A late night walk through the Muslim, Christian, Jewish, and Armenian Quarters of the Old City spilled me out at the Western Wall, the only remaining portion of Herod’s Temple Mount. As I sat on the foot-polished stones and watched the artificially lit scene before me, I considered the original intentions of the Temple: this was the place where the community of God and the community of humanity merged; it was the place that hosted God’s focused presence within Creation; and it was the place where every nation was supposed to fuse in worship.
Last night, I watched and listened to the prayers of the Orthodox Jews. I saw their rhythmic motion and three sporadic jumps (“Holy! Holy! Holy!”). I heard their unintelligible moans. Something authentic seemed to be happening before me as they were calling upon a Power greater than themselves.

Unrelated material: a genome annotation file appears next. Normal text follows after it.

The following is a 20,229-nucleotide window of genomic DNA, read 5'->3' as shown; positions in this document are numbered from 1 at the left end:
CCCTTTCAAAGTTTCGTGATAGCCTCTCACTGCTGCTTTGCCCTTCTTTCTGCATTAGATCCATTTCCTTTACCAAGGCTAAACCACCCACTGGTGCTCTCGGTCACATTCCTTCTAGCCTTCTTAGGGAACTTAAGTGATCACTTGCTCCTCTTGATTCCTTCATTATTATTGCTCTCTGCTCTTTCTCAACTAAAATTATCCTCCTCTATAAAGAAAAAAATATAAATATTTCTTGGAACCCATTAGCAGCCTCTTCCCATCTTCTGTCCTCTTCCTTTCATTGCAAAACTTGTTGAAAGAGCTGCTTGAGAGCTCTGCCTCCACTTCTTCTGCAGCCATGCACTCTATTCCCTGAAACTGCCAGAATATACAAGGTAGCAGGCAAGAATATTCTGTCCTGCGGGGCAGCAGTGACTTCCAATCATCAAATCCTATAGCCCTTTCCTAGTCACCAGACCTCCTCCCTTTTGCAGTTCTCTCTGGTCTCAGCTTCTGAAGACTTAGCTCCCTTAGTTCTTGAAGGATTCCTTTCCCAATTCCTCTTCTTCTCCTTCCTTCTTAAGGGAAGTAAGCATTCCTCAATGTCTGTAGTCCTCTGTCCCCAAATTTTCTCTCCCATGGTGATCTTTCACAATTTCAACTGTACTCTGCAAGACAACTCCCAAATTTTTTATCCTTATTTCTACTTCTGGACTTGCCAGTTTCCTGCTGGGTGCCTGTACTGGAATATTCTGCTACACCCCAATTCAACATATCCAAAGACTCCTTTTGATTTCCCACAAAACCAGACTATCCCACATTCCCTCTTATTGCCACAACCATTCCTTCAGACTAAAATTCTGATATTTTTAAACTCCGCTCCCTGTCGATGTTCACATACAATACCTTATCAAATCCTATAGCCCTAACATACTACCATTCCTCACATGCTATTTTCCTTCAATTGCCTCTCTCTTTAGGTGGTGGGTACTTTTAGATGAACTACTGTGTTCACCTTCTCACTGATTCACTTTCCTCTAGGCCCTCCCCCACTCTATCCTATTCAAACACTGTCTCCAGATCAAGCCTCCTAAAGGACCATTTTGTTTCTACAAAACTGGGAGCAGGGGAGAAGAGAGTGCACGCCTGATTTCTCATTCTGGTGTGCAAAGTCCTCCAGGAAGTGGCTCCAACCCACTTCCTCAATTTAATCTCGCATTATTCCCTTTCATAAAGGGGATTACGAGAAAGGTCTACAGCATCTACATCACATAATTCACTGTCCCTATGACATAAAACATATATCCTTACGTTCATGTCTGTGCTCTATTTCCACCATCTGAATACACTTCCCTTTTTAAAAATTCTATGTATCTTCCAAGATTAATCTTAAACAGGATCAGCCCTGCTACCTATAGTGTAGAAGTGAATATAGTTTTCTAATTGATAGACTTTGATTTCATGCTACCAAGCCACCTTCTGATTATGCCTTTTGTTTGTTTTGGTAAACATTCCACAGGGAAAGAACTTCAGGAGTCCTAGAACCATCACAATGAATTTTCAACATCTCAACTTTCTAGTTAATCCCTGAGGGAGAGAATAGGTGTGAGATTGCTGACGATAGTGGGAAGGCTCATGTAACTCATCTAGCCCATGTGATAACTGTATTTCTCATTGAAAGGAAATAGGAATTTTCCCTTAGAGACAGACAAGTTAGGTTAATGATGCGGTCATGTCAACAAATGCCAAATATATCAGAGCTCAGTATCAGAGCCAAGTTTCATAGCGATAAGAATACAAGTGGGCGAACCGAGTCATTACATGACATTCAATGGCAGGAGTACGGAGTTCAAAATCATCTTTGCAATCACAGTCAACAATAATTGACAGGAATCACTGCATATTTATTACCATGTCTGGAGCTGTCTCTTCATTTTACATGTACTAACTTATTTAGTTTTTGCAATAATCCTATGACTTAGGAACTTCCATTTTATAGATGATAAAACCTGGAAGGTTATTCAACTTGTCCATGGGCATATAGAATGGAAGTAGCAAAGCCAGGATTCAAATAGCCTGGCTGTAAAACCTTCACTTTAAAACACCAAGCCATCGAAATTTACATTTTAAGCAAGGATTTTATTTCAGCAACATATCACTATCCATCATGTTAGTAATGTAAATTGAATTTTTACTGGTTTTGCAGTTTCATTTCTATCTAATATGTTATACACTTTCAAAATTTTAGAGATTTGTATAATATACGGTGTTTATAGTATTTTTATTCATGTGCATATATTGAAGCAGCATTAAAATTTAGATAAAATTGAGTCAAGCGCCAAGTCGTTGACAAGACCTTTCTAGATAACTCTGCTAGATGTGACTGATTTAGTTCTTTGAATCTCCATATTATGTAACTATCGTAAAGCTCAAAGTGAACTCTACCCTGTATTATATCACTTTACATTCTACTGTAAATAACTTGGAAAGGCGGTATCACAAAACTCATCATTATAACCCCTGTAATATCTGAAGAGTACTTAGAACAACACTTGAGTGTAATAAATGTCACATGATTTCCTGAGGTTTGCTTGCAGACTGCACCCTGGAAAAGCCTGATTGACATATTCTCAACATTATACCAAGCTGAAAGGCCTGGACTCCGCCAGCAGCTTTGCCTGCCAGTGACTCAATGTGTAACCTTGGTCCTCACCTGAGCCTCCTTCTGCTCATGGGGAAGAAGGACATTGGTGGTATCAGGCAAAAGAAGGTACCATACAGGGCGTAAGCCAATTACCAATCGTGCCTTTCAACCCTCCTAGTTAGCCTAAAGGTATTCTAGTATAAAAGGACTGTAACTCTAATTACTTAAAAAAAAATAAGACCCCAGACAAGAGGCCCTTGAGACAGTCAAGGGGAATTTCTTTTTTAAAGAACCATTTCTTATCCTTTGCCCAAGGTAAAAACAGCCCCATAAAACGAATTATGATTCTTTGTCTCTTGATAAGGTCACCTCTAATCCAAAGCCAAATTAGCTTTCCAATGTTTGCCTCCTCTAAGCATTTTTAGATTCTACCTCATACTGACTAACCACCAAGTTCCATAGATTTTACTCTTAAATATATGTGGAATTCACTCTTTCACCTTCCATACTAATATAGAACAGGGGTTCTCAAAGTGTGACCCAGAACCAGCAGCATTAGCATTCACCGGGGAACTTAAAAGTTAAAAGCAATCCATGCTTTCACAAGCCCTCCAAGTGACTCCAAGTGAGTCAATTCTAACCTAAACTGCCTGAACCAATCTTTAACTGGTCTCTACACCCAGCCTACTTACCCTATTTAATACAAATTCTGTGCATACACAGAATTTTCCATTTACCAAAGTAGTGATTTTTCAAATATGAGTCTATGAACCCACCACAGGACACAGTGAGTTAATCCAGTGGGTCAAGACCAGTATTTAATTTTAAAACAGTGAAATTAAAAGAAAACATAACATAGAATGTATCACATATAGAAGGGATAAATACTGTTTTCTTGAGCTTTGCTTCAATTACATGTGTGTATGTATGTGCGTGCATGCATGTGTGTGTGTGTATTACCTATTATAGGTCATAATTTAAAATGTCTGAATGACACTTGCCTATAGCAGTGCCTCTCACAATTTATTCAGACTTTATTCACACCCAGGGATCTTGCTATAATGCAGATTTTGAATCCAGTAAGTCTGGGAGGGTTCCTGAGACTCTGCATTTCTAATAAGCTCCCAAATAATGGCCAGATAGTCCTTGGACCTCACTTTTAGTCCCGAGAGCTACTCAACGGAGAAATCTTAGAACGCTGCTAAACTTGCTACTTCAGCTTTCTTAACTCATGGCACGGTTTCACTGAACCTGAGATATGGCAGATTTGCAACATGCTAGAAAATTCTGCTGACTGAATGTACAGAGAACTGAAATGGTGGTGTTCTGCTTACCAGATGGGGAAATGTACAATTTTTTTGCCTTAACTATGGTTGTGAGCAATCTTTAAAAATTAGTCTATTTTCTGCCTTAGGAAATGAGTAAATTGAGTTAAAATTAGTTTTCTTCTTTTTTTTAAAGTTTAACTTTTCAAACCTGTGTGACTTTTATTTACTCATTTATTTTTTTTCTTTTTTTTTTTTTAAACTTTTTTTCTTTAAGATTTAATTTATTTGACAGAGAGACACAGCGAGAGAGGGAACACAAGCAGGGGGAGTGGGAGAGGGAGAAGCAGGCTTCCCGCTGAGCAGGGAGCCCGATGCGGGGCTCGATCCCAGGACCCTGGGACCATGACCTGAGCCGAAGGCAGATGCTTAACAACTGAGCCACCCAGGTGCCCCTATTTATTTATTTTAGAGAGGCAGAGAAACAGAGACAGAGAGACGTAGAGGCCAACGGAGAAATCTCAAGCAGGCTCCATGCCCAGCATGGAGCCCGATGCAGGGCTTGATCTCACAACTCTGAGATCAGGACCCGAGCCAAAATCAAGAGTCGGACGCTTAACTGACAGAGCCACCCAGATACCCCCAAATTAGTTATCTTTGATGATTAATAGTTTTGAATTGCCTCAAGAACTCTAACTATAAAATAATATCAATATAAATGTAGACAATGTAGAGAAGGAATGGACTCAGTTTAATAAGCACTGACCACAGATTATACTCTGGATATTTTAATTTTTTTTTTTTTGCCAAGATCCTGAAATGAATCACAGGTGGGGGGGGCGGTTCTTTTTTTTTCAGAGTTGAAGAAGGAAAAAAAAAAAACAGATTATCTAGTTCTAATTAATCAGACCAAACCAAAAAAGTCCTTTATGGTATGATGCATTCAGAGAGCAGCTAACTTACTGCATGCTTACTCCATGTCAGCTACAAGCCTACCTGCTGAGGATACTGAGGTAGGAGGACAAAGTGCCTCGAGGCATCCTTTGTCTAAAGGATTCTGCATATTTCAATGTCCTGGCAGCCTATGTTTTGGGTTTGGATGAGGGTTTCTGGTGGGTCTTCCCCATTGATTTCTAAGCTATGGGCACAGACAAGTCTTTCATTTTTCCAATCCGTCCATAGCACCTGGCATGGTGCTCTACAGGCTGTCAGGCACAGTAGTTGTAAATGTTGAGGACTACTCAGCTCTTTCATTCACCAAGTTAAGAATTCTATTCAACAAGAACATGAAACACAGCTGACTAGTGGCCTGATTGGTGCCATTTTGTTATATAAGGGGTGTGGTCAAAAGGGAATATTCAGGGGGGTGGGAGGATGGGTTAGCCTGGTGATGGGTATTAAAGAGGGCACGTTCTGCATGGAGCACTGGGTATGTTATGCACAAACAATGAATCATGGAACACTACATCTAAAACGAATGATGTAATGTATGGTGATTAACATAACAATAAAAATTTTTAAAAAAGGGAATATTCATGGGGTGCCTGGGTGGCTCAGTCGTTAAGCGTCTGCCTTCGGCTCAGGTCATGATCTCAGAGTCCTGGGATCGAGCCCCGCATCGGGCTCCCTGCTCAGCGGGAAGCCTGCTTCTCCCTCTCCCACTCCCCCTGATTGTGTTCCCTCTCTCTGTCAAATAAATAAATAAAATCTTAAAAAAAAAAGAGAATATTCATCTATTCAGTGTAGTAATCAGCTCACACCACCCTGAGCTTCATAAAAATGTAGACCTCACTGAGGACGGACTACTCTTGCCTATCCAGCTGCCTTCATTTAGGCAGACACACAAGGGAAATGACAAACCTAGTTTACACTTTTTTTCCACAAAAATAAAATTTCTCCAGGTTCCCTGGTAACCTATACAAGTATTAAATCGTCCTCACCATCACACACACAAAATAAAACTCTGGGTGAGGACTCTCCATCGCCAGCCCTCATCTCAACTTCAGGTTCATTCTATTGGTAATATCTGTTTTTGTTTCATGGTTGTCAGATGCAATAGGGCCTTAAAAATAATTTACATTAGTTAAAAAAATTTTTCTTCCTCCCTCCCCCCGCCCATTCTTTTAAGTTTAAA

Between my own prayers, I wondered to myself, “What are they praying? Was God listening?”
And then I saw three kids wearing jeans, t-shirts, and sneakers who couldn’t have been older than 18 work their way toward the Wall. Like the Orthodox Jews, their heads were covered and they seemed very serious about this very spiritual moment. However, rather than carrying a copy of the Hebrew Scriptures, they carried these…
As tears dripped, I wondered to myself, “Whose power do they trust in? What are they praying? Was God listening?”